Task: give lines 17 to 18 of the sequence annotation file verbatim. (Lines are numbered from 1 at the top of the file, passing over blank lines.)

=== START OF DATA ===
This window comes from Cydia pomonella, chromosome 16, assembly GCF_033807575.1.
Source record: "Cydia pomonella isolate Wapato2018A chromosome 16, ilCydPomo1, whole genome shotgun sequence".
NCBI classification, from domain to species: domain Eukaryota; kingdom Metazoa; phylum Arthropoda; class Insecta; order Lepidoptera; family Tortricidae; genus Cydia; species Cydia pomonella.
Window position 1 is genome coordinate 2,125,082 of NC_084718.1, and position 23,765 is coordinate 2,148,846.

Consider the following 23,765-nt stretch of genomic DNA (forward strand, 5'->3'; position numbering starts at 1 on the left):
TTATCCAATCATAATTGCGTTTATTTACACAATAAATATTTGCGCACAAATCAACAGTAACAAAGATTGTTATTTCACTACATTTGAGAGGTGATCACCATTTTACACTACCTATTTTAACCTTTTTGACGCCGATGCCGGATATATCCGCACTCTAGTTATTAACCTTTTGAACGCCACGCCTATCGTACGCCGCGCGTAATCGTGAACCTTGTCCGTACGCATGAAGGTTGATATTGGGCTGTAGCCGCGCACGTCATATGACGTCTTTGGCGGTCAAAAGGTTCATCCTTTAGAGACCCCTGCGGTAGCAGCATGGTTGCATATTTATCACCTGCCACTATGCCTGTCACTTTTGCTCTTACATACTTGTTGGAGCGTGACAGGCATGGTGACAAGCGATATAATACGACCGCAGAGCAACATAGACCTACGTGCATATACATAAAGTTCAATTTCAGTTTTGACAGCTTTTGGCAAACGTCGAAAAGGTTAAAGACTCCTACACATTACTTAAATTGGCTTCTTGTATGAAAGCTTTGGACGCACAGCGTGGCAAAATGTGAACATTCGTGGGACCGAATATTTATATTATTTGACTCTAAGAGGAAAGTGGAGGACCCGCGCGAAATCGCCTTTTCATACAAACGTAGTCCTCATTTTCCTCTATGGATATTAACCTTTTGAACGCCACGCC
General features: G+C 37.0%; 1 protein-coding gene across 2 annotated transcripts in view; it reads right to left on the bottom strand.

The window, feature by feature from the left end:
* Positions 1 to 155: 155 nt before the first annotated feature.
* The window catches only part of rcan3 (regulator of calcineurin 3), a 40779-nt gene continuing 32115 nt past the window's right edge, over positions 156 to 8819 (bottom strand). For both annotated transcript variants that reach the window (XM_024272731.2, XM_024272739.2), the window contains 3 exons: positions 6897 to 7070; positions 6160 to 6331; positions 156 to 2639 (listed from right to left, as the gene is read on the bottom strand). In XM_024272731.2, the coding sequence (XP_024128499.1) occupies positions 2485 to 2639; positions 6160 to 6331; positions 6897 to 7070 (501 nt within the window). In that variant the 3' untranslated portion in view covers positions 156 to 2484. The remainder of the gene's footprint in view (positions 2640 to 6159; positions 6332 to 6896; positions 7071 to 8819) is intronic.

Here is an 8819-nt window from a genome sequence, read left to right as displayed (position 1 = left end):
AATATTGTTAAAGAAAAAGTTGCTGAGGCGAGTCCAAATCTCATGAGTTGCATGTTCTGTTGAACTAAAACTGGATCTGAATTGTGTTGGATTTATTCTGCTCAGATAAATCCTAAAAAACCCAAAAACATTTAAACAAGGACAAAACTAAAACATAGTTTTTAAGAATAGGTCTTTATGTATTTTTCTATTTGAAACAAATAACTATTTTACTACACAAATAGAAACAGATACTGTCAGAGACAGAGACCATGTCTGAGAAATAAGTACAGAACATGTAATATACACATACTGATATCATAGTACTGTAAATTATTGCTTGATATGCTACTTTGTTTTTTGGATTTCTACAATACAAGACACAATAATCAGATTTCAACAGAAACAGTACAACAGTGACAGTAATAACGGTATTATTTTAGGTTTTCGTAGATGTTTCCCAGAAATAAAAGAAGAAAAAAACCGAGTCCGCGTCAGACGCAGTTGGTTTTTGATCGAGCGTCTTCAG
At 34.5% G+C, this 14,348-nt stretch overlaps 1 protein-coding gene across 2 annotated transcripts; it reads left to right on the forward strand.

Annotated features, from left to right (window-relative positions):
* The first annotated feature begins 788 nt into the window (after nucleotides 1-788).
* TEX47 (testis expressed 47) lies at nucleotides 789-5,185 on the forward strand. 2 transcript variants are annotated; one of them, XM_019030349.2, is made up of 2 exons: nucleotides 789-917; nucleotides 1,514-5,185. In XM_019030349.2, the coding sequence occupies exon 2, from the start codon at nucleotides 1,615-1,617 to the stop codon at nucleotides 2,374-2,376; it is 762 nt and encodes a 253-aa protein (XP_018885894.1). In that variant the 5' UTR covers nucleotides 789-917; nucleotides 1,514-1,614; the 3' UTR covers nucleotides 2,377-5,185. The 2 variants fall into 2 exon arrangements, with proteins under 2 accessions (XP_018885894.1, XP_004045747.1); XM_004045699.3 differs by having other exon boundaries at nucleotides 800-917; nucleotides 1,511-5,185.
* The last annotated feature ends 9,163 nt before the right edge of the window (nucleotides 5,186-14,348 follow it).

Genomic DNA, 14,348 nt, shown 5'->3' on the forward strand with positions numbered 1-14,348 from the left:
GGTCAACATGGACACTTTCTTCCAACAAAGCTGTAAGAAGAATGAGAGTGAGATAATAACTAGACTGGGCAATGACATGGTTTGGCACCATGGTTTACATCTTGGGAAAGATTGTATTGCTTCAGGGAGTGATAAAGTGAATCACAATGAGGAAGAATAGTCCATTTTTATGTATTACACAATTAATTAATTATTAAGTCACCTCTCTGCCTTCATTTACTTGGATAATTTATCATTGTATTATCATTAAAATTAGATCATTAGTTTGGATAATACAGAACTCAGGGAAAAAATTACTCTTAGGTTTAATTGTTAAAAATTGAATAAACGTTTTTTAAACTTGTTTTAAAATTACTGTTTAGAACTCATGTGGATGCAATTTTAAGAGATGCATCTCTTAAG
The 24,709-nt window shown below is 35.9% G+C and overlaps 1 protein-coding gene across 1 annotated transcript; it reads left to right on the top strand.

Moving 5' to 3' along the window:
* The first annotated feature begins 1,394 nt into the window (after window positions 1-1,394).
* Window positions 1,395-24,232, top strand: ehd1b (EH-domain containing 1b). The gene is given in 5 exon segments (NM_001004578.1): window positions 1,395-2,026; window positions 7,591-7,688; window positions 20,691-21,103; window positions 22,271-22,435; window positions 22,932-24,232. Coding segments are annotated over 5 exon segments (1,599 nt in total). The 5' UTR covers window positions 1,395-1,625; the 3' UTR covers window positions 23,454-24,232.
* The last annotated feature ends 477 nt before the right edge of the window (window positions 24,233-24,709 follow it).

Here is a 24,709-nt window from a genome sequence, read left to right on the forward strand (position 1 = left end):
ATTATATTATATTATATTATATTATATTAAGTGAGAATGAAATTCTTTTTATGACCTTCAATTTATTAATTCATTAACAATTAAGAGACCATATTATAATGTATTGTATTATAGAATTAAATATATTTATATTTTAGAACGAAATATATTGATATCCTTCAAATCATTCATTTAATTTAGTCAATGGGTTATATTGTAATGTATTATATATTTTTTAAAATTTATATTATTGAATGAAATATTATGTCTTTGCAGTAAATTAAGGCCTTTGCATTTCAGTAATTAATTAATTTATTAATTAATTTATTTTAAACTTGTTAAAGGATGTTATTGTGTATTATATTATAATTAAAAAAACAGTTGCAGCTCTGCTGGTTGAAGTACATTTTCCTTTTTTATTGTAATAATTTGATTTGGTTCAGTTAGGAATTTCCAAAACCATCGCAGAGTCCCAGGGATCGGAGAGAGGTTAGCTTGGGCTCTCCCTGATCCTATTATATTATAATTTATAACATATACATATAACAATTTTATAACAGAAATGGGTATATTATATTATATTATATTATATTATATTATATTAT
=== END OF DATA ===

* The last annotated feature ends 9,163 nt before the right edge of the window (nucleotides 5,186-14,348 follow it).

Genomic DNA, 14,348 nt, shown 5'->3' on the forward strand with positions numbered 1-14,348 from the left: